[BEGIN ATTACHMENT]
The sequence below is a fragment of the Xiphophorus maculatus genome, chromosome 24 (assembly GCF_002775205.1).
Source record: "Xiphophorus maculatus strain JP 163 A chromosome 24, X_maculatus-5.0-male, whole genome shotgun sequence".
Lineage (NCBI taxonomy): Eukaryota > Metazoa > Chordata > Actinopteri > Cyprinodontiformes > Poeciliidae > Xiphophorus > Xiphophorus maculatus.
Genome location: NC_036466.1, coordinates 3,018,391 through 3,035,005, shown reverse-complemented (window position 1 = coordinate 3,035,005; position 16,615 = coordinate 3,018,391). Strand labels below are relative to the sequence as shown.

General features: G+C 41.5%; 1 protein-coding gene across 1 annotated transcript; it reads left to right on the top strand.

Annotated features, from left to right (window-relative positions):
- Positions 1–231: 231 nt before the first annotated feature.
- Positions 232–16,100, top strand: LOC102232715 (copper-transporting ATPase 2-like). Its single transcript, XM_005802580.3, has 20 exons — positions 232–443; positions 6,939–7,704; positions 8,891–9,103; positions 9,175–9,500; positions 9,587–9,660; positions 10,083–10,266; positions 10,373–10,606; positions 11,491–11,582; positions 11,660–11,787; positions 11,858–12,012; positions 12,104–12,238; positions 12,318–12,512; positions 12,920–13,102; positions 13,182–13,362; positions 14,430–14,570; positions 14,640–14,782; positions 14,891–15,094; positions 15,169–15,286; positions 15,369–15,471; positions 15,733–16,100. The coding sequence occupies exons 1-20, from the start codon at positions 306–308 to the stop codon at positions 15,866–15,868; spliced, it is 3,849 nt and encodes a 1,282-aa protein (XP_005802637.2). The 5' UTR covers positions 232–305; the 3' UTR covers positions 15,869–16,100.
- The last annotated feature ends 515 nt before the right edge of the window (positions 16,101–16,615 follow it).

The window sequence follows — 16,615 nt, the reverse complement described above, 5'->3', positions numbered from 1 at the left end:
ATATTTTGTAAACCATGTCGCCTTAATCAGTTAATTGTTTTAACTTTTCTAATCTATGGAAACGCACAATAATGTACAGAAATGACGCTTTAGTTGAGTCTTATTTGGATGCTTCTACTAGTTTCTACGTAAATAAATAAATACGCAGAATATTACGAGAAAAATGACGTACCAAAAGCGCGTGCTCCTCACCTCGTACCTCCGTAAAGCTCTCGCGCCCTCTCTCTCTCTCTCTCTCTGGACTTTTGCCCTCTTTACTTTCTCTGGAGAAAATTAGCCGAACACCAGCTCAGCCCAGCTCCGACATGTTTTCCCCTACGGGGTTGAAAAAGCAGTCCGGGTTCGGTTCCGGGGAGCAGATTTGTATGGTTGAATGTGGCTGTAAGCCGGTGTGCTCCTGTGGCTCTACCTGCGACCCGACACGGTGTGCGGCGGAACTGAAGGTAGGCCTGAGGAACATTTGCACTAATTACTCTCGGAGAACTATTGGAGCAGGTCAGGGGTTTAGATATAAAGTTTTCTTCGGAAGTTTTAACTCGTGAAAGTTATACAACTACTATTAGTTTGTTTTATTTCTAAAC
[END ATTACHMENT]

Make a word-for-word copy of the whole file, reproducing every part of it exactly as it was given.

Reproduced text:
The sequence below is a fragment of the Xiphophorus maculatus genome, chromosome 24 (assembly GCF_002775205.1).
Source record: "Xiphophorus maculatus strain JP 163 A chromosome 24, X_maculatus-5.0-male, whole genome shotgun sequence".
Lineage (NCBI taxonomy): Eukaryota > Metazoa > Chordata > Actinopteri > Cyprinodontiformes > Poeciliidae > Xiphophorus > Xiphophorus maculatus.
Genome location: NC_036466.1, coordinates 3,018,391 through 3,035,005, shown reverse-complemented (window position 1 = coordinate 3,035,005; position 16,615 = coordinate 3,018,391). Strand labels below are relative to the sequence as shown.

General features: G+C 41.5%; 1 protein-coding gene across 1 annotated transcript; it reads left to right on the top strand.

Annotated features, from left to right (window-relative positions):
- Positions 1–231: 231 nt before the first annotated feature.
- Positions 232–16,100, top strand: LOC102232715 (copper-transporting ATPase 2-like). Its single transcript, XM_005802580.3, has 20 exons — positions 232–443; positions 6,939–7,704; positions 8,891–9,103; positions 9,175–9,500; positions 9,587–9,660; positions 10,083–10,266; positions 10,373–10,606; positions 11,491–11,582; positions 11,660–11,787; positions 11,858–12,012; positions 12,104–12,238; positions 12,318–12,512; positions 12,920–13,102; positions 13,182–13,362; positions 14,430–14,570; positions 14,640–14,782; positions 14,891–15,094; positions 15,169–15,286; positions 15,369–15,471; positions 15,733–16,100. The coding sequence occupies exons 1-20, from the start codon at positions 306–308 to the stop codon at positions 15,866–15,868; spliced, it is 3,849 nt and encodes a 1,282-aa protein (XP_005802637.2). The 5' UTR covers positions 232–305; the 3' UTR covers positions 15,869–16,100.
- The last annotated feature ends 515 nt before the right edge of the window (positions 16,101–16,615 follow it).

The window sequence follows — 16,615 nt, the reverse complement described above, 5'->3', positions numbered from 1 at the left end:
ATATTTTGTAAACCATGTCGCCTTAATCAGTTAATTGTTTTAACTTTTCTAATCTATGGAAACGCACAATAATGTACAGAAATGACGCTTTAGTTGAGTCTTATTTGGATGCTTCTACTAGTTTCTACGTAAATAAATAAATACGCAGAATATTACGAGAAAAATGACGTACCAAAAGCGCGTGCTCCTCACCTCGTACCTCCGTAAAGCTCTCGCGCCCTCTCTCTCTCTCTCTCTCTGGACTTTTGCCCTCTTTACTTTCTCTGGAGAAAATTAGCCGAACACCAGCTCAGCCCAGCTCCGACATGTTTTCCCCTACGGGGTTGAAAAAGCAGTCCGGGTTCGGTTCCGGGGAGCAGATTTGTATGGTTGAATGTGGCTGTAAGCCGGTGTGCTCCTGTGGCTCTACCTGCGACCCGACACGGTGTGCGGCGGAACTGAAGGTAGGCCTGAGGAACATTTGCACTAATTACTCTCGGAGAACTATTGGAGCAGGTCAGGGGTTTAGATATAAAGTTTTCTTCGGAAGTTTTAACTCGTGAAAGTTATACAACTACTATTAGTTTGTTTTATTTCTAAAC